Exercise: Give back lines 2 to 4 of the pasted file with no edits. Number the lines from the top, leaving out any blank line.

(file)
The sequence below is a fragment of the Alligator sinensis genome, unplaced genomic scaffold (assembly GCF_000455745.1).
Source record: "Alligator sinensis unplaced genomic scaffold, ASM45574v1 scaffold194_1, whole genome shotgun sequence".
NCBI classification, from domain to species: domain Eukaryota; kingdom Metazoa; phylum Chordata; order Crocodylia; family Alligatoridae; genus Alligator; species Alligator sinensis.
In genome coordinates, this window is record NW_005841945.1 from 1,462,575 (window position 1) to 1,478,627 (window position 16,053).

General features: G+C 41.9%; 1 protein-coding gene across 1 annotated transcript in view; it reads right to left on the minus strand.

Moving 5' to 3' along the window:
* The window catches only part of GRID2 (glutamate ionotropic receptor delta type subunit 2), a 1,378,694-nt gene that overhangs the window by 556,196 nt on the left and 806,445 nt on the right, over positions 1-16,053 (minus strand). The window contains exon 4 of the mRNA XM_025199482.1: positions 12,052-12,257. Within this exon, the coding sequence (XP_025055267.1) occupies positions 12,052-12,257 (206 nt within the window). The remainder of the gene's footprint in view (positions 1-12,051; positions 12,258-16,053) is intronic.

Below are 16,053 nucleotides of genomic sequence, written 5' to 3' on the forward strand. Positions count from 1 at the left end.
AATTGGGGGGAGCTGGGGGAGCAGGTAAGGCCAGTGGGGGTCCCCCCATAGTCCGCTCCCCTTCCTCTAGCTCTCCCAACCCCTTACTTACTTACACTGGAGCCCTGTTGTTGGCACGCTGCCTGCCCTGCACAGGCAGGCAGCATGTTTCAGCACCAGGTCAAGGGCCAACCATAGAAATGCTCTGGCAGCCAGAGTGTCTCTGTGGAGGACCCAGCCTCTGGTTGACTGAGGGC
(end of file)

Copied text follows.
Source record: "Alligator sinensis unplaced genomic scaffold, ASM45574v1 scaffold194_1, whole genome shotgun sequence".
NCBI classification, from domain to species: domain Eukaryota; kingdom Metazoa; phylum Chordata; order Crocodylia; family Alligatoridae; genus Alligator; species Alligator sinensis.
In genome coordinates, this window is record NW_005841945.1 from 1,462,575 (window position 1) to 1,478,627 (window position 16,053).